When it comes to IT, "the world of tomorrow" seems to be the Internet of Things. Shortly, with the IoT pretty much any object, be it household or industrial, will be connected into an online network. Good examples could be hardware flavored smart-home apps such as Viva or smart lighting systems, like the one visioned by Sensinode.
Other than having a rather cool company name, Oulu-based CyberLightning can be classified under the category of Industrial and corporation IoT developers. Their product, CyberVille, is a platform which combines the processing of Big Data with 3D visualization to create a tangible end-to-end management system accessible through mobile devices.
Imagine having a huge grid of devices which are all under the management of one mutual body. In fact, many companies don’t need to imagine this scenery, as they’re very much experiencing it right now. Question is, how do they deal with it?
It’s a tricky, but doable job. However, the resulting system can put even hardened professional engineers in a state of confusion.
Let’s think about an energy production facility: they have thousands of nodes collecting crucial information which is sent in a steady flow to the central computers. Commonly this data is displayed on a multitude of screens simultaneously and two dimensionally. As you might guess, this is a rather complicated display system and whoever is monitoring those screens has to be very attentive as in not to miss any signs of malfunction.
Ville Mickelsson, CEO of CyberLightning, says “The complexity of these types of networks will grow exponentially in the Internet of Things era. With CyberVille, we are presenting the first solution built from the ground up to address the challenges of systems management in incredibly complex network environments.”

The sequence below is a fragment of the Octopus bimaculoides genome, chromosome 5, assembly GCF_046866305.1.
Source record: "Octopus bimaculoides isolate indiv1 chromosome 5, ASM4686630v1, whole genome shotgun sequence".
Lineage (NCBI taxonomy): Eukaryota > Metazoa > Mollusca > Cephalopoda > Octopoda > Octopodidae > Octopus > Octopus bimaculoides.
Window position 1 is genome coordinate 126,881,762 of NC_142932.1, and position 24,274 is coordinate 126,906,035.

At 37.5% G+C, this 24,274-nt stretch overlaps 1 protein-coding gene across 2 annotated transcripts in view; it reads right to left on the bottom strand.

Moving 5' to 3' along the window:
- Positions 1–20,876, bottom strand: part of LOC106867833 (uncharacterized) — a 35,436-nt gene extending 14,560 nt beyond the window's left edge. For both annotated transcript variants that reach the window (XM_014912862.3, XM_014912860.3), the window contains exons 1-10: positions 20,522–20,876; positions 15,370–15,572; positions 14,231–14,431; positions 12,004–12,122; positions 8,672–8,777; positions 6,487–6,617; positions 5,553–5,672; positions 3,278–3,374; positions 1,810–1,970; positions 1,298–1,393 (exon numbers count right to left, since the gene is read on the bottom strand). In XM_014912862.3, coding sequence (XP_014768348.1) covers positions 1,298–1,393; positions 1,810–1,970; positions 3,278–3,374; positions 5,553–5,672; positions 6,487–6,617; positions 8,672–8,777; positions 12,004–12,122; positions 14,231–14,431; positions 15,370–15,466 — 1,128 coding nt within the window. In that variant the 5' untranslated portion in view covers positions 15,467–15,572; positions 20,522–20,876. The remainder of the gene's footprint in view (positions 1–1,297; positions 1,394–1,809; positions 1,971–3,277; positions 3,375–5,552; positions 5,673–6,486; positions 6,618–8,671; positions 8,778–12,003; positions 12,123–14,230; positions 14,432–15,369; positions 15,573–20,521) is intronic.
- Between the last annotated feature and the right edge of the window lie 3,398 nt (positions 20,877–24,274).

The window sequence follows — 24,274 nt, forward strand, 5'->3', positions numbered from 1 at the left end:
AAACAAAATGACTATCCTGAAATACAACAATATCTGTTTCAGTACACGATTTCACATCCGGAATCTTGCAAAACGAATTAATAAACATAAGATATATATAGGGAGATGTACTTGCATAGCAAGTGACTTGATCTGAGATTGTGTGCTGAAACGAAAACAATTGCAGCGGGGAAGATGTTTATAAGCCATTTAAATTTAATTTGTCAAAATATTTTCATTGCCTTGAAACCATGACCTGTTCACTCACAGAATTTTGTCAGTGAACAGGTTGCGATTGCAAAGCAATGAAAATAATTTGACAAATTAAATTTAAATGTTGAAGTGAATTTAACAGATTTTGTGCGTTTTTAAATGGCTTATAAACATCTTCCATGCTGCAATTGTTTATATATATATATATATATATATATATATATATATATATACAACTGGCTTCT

In other words, coming years will complicate management systems, as more and more devices will be integrated into the common network, greatly increasing the amount of data to be taken into account.
CyberLightning’s CyberVille platform is quite a simple idea really: instead of having a 2D grid displayed on several screens, CyberVille creates a virtual, geographical map in which all devices and nodes under surveillance are placed according to their real world locations. This map can be maneuvered to observe any wanted location and the data outputs situated in those places by using mobile devices, such as iPads and smart phones. How it looks like in action (in this case with a heating system) can be seen in the short video below:
CyberVille has been architected around several components. The CyberVille Mind, which basically translates all the incoming data into something end-devices using CyberVille can actually read, incorporates the Data Control, the Collection Engine and a suite of modules for different industry segments, such as energy, building automation, traffic management, and so on.
A core data processing module supports the diverse APIs of machine/sensor networks and manages data flow. An organization’s proprietary data, as well as public data such as weather conditions, are readily integrated and presented within the various visualization views.
Basically, this is all good news for Management and control of Advanced Metering Infrastructure (AMI) networks who will benefit from a visually-based (versus text field) interface with detailed imagery and real-time data feeds.
All types of client side tablet and smartphone browsers are supported, including Android, Tizen, iOS, Firefox, Chrome, as well as traditional operating systems (Windows, Linux, OSX, etc.).
CyberLightning’s efforts and the impressive final product have been noted, both nationally and internationally. Bootstrapped since establishment, the company has received a good deal of public funding from EU, TEKES and ELY-keskus, totaling to roughly €1.5 million. Since the launch of CyberVille about a week ago, Mickelsson told us the company has been contacted by a couple of major analyst firms.
Currently, CyberLightning is working on a massive virtualization project for the EU and the future direction will be towards a growth capital raise.
It’s good to see Finland is fertile ground for engineers. The IoT will be knocking all of our doors soon, and we better be prepared for it!